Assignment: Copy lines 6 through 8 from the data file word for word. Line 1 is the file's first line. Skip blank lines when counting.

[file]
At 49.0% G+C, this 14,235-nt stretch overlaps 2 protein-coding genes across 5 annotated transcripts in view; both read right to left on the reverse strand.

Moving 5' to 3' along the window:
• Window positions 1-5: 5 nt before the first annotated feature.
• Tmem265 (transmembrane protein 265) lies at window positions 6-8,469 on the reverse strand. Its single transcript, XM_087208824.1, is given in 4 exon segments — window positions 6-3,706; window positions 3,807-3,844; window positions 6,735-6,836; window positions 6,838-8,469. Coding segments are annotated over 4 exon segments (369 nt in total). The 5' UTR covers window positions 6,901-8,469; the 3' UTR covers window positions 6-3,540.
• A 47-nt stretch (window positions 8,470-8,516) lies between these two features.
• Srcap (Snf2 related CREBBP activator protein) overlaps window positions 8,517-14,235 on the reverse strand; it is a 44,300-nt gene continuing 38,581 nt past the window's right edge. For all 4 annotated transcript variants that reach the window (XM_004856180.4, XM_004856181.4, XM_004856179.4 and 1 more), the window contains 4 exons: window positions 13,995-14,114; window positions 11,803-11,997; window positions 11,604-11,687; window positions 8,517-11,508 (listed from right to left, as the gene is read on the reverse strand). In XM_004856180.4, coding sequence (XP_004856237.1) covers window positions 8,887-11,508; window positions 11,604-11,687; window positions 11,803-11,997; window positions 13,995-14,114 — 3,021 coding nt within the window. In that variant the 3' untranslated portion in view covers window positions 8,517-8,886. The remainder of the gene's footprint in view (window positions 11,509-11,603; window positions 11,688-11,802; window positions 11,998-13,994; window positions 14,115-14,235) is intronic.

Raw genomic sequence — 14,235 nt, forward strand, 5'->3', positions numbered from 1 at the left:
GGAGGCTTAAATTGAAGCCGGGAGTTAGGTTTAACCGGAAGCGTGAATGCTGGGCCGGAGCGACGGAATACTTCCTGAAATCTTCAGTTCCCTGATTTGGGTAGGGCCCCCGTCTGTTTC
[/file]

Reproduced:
• Srcap (Snf2 related CREBBP activator protein) overlaps window positions 8,517-14,235 on the reverse strand; it is a 44,300-nt gene continuing 38,581 nt past the window's right edge. For all 4 annotated transcript variants that reach the window (XM_004856180.4, XM_004856181.4, XM_004856179.4 and 1 more), the window contains 4 exons: window positions 13,995-14,114; window positions 11,803-11,997; window positions 11,604-11,687; window positions 8,517-11,508 (listed from right to left, as the gene is read on the reverse strand). In XM_004856180.4, coding sequence (XP_004856237.1) covers window positions 8,887-11,508; window positions 11,604-11,687; window positions 11,803-11,997; window positions 13,995-14,114 — 3,021 coding nt within the window. In that variant the 3' untranslated portion in view covers window positions 8,517-8,886. The remainder of the gene's footprint in view (window positions 11,509-11,603; window positions 11,688-11,802; window positions 11,998-13,994; window positions 14,115-14,235) is intronic.

Raw genomic sequence — 14,235 nt, forward strand, 5'->3', positions numbered from 1 at the left:
GGAGGCTTAAATTGAAGCCGGGAGTTAGGTTTAACCGGAAGCGTGAATGCTGGGCCGGAGCGACGGAATACTTCCTGAAATCTTCAGTTCCCTGATTTGGGTAGGGCCCCCGTCTGTTTC